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ARS Home » Northeast Area » Beltsville, Maryland (BARC) » Beltsville Agricultural Research Center » Adaptive Cropping Systems Laboratory » Research » Research Project #441506

Research Project: Developing Practices for Nutrient and Byproducts to Mitigate Climate Change, Improve Nutrient Utilization, and Reduce Effects on Environment (BRIDGE PROJECT)

Location: Adaptive Cropping Systems Laboratory

Project Number: 8042-12000-043-000-D
Project Type: In-House Appropriated

Start Date: Nov 29, 2021
End Date: Dec 31, 2024

Objective 1: Develop strategies using cover cropping and biosolids management to mitigate green-house gas (GHG) emissions and improve soil health. 1.A) Evaluate soil carbon (C) sequestration with cover crops to mitigate GHG emissions. 1.B) Evaluate the ability of biosolids management strategies to sequester C and thereby reduce GHG emissions. Objective 2: Develop strategies for managing fertilizer-N in cropping systems and manure NH3-N in high-residue tillage systems, to improve N-use efficiency and air quality. 2.A) Conduct field crop research with a corn-wheat-soybean rotation to evaluate 15N uptake efficiencies of genetically modified corn, conservation of N by cover crops, and soybean N2 fixation. 2.B) Evaluate and develop best management practices for reducing ammonia volatilization and to estimate ammonia losses from manures. Objective 3: Improve descriptions of biological mechanisms controlling bioactive P release to soils, and develop improved fate models and conservation practices to enhance P use efficiency. 3.A) Evaluate nutrient conservation practices based on enhanced understanding of rhizosphere microbiology and enzymology that regulate the release of bioactive manure-P and soil-P to crops and soil. 3.B) Evaluate relevance of current algorithms in use to include rhizosphere microbiology and enzymology processes when modeling P behavior and transport in APEX and similar models. Objective 4: Develop beneficial uses of agricultural, industrial, and municipal byproducts to enhance crop production and reduce risks to the environment from potential contaminants. 4.A) Conduct phytostabilization research using mixtures of organic resources with byproducts and alkaline amendments to achieve functional remediation and revegetation of barren and biologically dead metal contaminated soils. 4.B) Conduct phytoextraction/phytomining research to identify effective plant species and optimize the agronomic productivity of phytoextraction technologies. 4.C) Conduct research and risk evaluation to assess the risks and benefits from use of industrial, municipal and agricultural byproducts to improve crop production and reduce risk to the environment from byproduct constituents. 4.D) Investigate the use of mixtures of organic amendments, limestone byproducts, flue gas desulfurization gypsum and leachable alkalinity to correct subsoil acidity and improve soil fertility.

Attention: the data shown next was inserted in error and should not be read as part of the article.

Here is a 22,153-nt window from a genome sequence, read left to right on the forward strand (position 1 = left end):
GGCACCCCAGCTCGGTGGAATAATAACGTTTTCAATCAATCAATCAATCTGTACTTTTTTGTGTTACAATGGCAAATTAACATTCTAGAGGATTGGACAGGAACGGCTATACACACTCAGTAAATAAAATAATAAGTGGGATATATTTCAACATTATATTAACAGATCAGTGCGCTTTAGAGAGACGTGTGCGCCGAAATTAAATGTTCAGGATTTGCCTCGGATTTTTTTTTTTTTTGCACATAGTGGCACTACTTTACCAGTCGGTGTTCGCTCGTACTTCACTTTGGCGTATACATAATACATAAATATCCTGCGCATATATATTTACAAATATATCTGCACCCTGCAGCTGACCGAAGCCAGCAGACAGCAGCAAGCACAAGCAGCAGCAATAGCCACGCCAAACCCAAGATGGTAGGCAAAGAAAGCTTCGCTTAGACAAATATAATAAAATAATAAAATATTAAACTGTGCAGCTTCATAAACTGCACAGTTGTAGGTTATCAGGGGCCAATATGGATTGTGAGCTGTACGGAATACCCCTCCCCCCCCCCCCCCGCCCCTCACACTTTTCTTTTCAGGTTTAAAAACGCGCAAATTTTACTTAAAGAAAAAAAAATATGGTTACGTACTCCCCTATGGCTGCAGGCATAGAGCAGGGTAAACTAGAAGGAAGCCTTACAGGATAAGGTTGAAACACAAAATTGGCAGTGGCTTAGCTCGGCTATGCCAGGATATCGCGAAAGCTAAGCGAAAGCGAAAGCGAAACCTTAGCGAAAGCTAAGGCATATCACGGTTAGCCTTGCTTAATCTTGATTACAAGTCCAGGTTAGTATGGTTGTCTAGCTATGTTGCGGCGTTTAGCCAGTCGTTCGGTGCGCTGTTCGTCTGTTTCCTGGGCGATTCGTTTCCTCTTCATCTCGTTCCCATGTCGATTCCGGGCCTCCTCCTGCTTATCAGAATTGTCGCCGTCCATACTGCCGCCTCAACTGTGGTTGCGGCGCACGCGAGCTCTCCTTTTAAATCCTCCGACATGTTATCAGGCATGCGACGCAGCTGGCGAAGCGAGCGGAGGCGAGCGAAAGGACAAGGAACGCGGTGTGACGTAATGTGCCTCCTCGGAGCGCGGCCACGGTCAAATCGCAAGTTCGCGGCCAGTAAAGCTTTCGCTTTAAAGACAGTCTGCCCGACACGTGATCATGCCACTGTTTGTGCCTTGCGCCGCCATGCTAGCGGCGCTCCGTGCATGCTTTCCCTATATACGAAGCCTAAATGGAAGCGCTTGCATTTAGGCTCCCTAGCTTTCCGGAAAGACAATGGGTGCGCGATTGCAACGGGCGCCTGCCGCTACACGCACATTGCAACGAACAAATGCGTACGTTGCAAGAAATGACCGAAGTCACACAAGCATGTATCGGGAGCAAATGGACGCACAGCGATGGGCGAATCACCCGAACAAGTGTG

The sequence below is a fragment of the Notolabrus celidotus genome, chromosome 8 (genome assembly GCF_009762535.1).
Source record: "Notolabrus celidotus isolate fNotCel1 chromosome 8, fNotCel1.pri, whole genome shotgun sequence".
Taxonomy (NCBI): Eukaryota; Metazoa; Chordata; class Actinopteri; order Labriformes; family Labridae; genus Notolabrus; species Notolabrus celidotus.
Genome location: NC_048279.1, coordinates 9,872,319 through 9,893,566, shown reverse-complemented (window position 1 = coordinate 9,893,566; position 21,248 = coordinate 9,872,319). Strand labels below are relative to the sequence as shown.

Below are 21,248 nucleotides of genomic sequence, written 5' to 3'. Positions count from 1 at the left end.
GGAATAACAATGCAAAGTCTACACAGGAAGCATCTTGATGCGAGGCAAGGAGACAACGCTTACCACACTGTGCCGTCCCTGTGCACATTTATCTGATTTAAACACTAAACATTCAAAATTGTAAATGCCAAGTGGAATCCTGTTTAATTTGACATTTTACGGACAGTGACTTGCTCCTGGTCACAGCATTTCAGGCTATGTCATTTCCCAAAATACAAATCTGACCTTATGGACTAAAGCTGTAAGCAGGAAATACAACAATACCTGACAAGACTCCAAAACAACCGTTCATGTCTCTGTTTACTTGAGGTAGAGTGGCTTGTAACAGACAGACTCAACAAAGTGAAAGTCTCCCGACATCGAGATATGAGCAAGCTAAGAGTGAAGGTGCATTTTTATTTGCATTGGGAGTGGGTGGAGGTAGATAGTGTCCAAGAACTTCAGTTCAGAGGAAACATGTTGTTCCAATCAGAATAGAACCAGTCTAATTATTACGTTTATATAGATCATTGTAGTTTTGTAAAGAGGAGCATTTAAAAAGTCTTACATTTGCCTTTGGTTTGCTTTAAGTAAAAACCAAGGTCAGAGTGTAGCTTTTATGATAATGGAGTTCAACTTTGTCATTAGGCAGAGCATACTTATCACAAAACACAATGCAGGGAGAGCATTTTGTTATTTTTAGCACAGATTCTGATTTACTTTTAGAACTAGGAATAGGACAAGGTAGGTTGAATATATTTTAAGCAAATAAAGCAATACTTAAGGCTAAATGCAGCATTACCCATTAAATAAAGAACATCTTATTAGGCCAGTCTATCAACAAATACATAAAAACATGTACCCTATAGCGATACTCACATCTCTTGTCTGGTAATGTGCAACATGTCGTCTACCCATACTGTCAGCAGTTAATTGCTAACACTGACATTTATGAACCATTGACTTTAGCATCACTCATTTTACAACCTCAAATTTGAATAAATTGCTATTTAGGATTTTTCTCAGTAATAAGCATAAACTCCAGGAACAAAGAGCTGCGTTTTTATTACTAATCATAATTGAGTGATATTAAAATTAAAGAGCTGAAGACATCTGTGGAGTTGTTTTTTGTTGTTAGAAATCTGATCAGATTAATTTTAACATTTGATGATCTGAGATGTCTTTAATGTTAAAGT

Obj. 1A. A replicated six-year field experiment will be completed to evaluate the rate and quantity of carbon sequestrated by winter cover-crops of rye, hairy vetch, and a rye plus hairy vetch mixture, as compared to a traditional no-cover condition. These data will assess and develop agricultural practices for mitigating global warming. Obj. 1B. Agricultural use of biosolids could improve soil carbon sequestration and thereby reduce greenhouse-gas emissions. Replicated field research will be conducted on plots previously treated with different rates and types of biosolids, to determine if biosolids can increase soil carbon sequestration. Obj. 2A. Labeled nitrogen fertilizer will be used in a corn-wheat-soybean rotation to evaluate nitrogen use efficiencies of genetically modified and non-modified corn, to measure conservation of corn residual fertilizer by winter-wheat, and to estimate nitrogen fixation of double-crop soybeans. Improving nitrogen use efficiency will reduce nitrogen losses to the environment while maintaining profitability. Obj. 2B. Ammonia volatilization is a major loss of plant-available nitrogen from surface applied manures. A series of wind tunnel field studies will be conducted to evaluate the ability of new high-residue tillage implements to conserve ammonia, but still maintain surface residues to control erosion. Obj. 3A. Laboratory incubation-fractionation studies will be conducted to mathematically describe phosphorus transformations and availability in manured soils. These results will assess the advantages and disadvantages of adding organicphosphorus turnover to existing models. Obj. 3B. A critical evaluation of phosphorus transformation and transport modules within existing phosphorus models will be conducted by validation against long-term field and simulated rainfall studies. The evaluation will focus on the use of rhizosphere microbiology and enzymology for modeling phosphorus. Obj. 4A. Two field locations will be studied using various mixtures of industrial, municipal, and agricultural byproducts to remediate and revegetate barren and heavymetal contaminated soils. The studies will monitor plant yield and composition to assess byproduct performance and possible risks to wildlife. Obj. 4B. Growth chamber and greenhouse research on phyto-mining will use various fertilizer nutrients and topsoil/subsoil combinations to identify plant species and management practices that optimize agronomic productivity and that extract nickel from nickel-rich soils. Obj. 4C. A two-year field study will be conducted in Appalachia comparing the uptake of nutrients and metals by peanut and wheat from additions of poultry litter, flue gas desulfurization gypsum, and mined gypsum. A risk assessment on the use of flue gas desulfurization gypsum and mined gypsum in U.S. soils will also be done. Obj. 4D. A greenhouse study will be conducted to evaluate mixtures of organic amendments, limestone byproducts, flue gas desulfurization gypsum, and leachable alkalinity to correct subsoil acidity for alfalfa. Subsoil acidity commonly limits rooting depth in soils across the mid-Atlantic and Southern regions of the U.S..